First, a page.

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indebted for our good fortune to the under-plot of Adrastus, Eurydice, and Creon. The truth' is, he miserably failed in the character of his hero: If he desired that Edipus should be pitied, he should have made him a better man. He forgot, that Sophocles had taken care to show him, in his first entrance, a just, a merciful, a successful, a religious prince, and, in short, a father of his country. Instead of these, he has drawn him suspicious, designing, more anxious of keeping the Theban crown, than solicitous for the safety of his people; hectored by Theseus, condemned by Dirce, and scarce maintaining a second part in his own tragedy. This was an error in the first concoction; and therefore never to be mended in the second or the third. He introduced a greater hero than Edipus himself; for when Theseus
was once there, that companion of Hercules must yield to none. The poet was obliged to furnish him with business, to make him an equipage suitable to his dignity; and, by following him too close, to lose his other king of Brentford in the crowd. Seneca, on the other side, as if there were no such thing as nature to be minded in a play, is always running after pompous expression, pointed sentences, and philosophical notions, more proper
for the study than the stage: the Frenchman followed a wrong scent; and the Roman was absolutely at cold hunting. All we could gather out of Corneille was, that an episode must be, but not his way; and Seneca supplied us with no new hint, but only a relation which he makes of his Tiresias raising the ghost of Laius; which is here performed in view of the audience, the rites and ceremonies, so far his, as he agreed with antiquity, and the religion of the Greeks. But he himself was beholden to Homer's Tiresias, in the “Odysses,” for some of them; and the rest have been collected from Heliodore's “ Ethiopiques," and Lucan's Erictho*. Sophocles, indeed, is admirable everywhere; and therefore we have followed him as close as possibly we could. But the Athenian theatre, (whether more perfect than ours, is not now disputed,) had a perfection differing from ours. You see there in every act a single scene, (or two at most, which manage the business of the play; and after that succeeds the chorus, which commonly takes up more time in singing, than there has been employed in speaking. The principal person appears almost constantly through the play; but the inferior parts seldom above once in the whole tragedy. The conduct of our stage is much more difficult, where we are obliged never to lose any considerable character, which we have once presented. Custom likewise has obtained, that we must form an under-plot of second persons, which must be depending on the first ; and their by-walks must be like those in a labyrinth, which all of them lead into the great parterre; or like so many several lodging chambers, which have their outlets into the same gallery. Perhaps, after all, if we could think so, the ancient method, as it is the easiest, is also the most natural, and the best. For variety, as it is managed, is too often subject to breed distraction; and while we would please too many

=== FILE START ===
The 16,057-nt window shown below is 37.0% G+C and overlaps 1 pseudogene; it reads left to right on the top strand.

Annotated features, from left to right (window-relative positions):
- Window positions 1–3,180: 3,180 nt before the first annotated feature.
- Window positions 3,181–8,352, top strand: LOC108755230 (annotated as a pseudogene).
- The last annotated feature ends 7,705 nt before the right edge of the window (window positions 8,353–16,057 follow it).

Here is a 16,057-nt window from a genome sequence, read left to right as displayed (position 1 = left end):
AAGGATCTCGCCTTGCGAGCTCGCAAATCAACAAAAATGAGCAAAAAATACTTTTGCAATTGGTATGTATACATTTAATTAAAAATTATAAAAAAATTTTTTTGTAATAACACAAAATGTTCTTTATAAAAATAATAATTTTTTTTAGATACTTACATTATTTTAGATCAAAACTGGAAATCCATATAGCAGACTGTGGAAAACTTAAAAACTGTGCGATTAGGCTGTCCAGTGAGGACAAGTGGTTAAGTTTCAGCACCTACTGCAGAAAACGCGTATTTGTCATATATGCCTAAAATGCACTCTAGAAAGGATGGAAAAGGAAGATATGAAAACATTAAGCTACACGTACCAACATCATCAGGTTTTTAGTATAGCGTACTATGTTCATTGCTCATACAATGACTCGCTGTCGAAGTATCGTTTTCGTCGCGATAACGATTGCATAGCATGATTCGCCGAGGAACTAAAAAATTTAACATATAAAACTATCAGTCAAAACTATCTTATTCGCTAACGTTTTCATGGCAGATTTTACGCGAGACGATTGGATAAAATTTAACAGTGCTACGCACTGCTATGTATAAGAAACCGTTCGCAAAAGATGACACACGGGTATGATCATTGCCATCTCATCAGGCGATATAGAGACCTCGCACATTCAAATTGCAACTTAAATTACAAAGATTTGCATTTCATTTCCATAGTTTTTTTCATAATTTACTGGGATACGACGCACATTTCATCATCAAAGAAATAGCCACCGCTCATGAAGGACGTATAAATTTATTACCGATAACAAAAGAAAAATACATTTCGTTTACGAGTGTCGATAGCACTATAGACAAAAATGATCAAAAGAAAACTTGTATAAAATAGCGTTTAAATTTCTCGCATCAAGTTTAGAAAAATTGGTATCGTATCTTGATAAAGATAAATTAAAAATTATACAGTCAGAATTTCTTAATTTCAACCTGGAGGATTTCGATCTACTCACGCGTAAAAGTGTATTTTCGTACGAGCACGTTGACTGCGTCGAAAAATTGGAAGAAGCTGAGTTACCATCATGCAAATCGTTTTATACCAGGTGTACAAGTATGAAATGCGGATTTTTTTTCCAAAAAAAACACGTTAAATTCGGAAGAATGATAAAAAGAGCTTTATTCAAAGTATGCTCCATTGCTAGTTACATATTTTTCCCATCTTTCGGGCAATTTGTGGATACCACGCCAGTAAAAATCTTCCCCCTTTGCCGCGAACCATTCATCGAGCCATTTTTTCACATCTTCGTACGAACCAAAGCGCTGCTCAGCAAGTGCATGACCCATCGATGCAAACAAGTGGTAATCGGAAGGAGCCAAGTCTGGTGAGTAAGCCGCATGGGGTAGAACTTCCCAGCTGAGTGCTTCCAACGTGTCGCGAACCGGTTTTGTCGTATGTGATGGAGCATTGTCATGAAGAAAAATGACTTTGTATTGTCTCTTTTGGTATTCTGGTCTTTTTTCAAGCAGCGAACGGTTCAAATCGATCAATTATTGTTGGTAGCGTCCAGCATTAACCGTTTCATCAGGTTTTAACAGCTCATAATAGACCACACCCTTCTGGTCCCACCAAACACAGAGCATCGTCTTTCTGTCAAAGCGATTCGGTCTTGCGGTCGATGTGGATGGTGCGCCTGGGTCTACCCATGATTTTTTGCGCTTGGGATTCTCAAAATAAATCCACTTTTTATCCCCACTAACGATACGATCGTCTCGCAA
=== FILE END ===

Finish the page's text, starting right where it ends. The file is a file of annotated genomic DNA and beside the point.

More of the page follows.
* Heliodorus, bishop of Trica, wrote a romance in Greek, called the “ Ethiopiques," containing the amours of Theagenes and Chariclea. He was so fond of this production, that, the option being proposed to him by a synod, he rather chose to resign his bishopric than destroy his work. There occurs a scene of incantation in this romance. The story of Lucan's witch occurs in the sixth book of the Pharsalia,
Dryden has judiciously imitated Seneca, in representing necromancy as the last resort of Tiresias, after all milder modes of au
gury had failed.
ways, for want of art in the conduct, we please in none* But we have given you more already than was necessary for a preface; and, for aught we know, may gain no more by our instructions, than that politic nation is like to do, who have taught their enemies to fight so long, that at last they are in a condition to invade them to
* It had been much to be wished, that our author had preferred his own better judgment, and the simplicity of the Greek plot, to compliance with this foolish custom.
+ This seems to allude to the French, who, after having repeatedly reiluced the Dutch to extremity, were about this period defeated by the Prince of Orange, in ihe battle of Muns. See the next note.
WHEN Athens all the Grecian state did guide,
in verse, or said in prose.
this piece ;
* On the 17th of August, 1678, the Prince of Orange, afterwards William III. marched to the attack of the French army, which blockaded Mons, and lay secured by the most formidable entrenchunents. Notwithstanding a powerful and well-served artillery, the duke of Luxemburgh was forced to abandon his trenches, and retire with great loss. The English and Scottish regiments, under the gallant earl of Ossory, had their full share in the glory of the day. It is strongly suspected, that the Prince of Orange, when he 11dertook this perilous atchievement, knew that a peace had been signed betwixt France and the States, though the intelligence was not inade public till next day. Carleton says, that the troops, when drawn up for the attack, supposed the purpose was io fire a few-de-joie for the conclusion of the war. The enterprize, therefore, though successful, was needicss as well as desperate, and merited Dryden's oblique censure.
With some respect to ancient wit proceed ;